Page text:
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LETTER: Let dogs off leash to deal with urban deer

Development is supposed to have negative impacts, but wildlife responds by moving in, not out. 
The Town of Okotoks is conducting an online survey giving residents a chance to have a say on deer in the community.
Humans provide food sources and protection for urban deer.

Dear Editor, 

Isn't it interesting how environmentalists will delay land development projects from pipelines to housing to save wildlife and mitigate nasty human impacts only to find that when the development takes place, wildlife responds by moving in, not out. 

Millions of dollars are spent to discuss and worry over impacts to nature only to find once lands are developed wildlife thrives in proximity to humans. Fences are erected to keep the critters out.  

In days past if you wanted to see elk just hang around the streets of Banff. Want to see bighorn sheep, take a trip out to the cement plant at Exshaw. Noise like rock blasting, grinding and diesel engines don't bother "sensitive" bighorns. 

Want to see deer? Go to your nearest rural subdivision, visit Okotoks or now Diamond Valley. Although the release of pets into the neighbourhood is tightly controlled under bylaw and threat of prosecution, more dangerous bobcats, coyotes and sometimes bigger predators are not uncommon sights in the backyards and on the streets and laneways of Calgary.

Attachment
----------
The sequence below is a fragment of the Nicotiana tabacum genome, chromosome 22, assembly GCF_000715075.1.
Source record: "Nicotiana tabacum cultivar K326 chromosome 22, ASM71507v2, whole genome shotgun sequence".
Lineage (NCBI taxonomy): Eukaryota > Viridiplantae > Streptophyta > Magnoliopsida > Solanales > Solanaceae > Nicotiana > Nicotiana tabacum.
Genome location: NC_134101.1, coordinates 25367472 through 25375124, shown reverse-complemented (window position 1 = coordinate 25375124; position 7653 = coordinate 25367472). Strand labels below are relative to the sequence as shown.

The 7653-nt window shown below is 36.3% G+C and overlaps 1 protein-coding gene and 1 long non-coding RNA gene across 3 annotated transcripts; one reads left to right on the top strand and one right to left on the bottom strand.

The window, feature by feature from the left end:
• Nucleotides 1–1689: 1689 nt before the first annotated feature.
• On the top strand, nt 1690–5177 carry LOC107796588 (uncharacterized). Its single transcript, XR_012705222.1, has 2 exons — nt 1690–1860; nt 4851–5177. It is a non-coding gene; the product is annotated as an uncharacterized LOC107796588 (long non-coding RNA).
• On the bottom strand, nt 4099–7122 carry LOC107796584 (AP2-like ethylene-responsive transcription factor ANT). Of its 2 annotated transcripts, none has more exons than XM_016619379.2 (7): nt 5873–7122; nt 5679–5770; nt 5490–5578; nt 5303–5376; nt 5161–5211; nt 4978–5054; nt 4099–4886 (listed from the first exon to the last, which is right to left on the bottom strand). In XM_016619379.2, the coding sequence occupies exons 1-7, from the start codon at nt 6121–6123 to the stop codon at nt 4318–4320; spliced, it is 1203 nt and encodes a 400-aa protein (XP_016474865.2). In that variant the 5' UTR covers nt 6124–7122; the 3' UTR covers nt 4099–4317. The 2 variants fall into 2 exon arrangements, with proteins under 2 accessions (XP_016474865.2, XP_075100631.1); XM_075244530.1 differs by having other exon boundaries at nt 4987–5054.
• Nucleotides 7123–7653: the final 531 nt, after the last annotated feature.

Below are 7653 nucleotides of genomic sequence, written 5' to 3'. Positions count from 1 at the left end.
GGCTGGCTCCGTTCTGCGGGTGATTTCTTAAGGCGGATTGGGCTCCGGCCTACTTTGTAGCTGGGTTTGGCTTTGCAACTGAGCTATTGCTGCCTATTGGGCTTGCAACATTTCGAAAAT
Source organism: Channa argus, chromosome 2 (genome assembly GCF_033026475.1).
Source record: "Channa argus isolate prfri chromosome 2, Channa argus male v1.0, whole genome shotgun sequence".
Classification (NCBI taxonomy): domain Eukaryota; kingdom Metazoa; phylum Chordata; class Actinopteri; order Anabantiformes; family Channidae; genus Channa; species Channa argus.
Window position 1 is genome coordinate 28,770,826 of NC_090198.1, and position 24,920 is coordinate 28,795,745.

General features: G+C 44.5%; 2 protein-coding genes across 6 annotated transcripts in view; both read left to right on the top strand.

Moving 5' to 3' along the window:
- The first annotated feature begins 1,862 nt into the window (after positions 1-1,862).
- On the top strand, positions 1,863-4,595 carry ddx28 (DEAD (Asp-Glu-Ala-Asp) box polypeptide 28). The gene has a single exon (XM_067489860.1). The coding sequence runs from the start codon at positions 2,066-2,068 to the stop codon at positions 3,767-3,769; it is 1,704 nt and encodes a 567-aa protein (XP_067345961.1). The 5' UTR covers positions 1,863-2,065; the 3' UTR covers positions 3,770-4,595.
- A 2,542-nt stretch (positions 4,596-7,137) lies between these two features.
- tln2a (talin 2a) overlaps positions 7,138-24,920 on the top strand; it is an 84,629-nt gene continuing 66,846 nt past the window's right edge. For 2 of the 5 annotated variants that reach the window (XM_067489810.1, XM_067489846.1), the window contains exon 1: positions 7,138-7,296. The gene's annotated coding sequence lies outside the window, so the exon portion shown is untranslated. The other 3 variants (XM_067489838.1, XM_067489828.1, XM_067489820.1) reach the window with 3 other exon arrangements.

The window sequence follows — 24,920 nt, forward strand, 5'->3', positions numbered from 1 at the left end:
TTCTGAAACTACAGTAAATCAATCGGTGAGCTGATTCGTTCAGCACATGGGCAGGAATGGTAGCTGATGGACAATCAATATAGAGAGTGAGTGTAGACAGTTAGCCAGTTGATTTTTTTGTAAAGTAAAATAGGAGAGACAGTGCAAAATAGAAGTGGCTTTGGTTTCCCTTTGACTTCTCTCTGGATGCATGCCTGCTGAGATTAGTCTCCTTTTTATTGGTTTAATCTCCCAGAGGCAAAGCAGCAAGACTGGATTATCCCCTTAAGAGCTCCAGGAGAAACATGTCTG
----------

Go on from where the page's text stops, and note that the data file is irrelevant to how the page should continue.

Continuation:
Squirrels, wild hares and rabbits, small chubby dogs on a leash and cats tethered to back doors are popular food items.  

People provide food sources, both bags of grain and landscaping, all tasty stuff. Humans also offer protection from big predators, both wild and domestic. I have notified our conservations officers about the feeding of wildlife, which appears to lead to significant highway/deer interactions in our area, only to be told nothing can be done except maybe putting up a deer crossing sign.  

Banff National Park, a supposed last sanctuary for wildlife, has been so effective in controlling elk populations they now worry they have gone too far. Elk populations once threatening tourists' safety are now struggling to recover from active control measures. Under constant human harassment, elk herds moved out of the park to Canmore. Imagine a national park hostile to wildlife?  

A cull? Sharp shooters have been hired on Vancouver Island to clear a pesky deer population only to cost thousands of dollars per head culled and result in little actual control. Mass wasting disease, introduced by game farmers back in the day, is working its magic on the deer and elk populations in eastern Alberta, however. That human caused plague is very effective, although watching an animal die of this disease over several days is a tough one even for a seasoned hunter.  

So why out of control urban wildlife? When laws were passed controlling the free wandering of pets, wildlife may have interpreted that happening as an opportunity. It's been my observation that wildlife is very good at benefit cost risk reward analysis. Humans not so much. Maybe let the dogs off leash for a week or two and see what happens. 

I know in our rural subdivision the deer are gone when the weekend comes around. City folks come out to visit on the weekend and bring their dogs.  

Deer don't like dogs. 

Ed Osborne 

Foothills County

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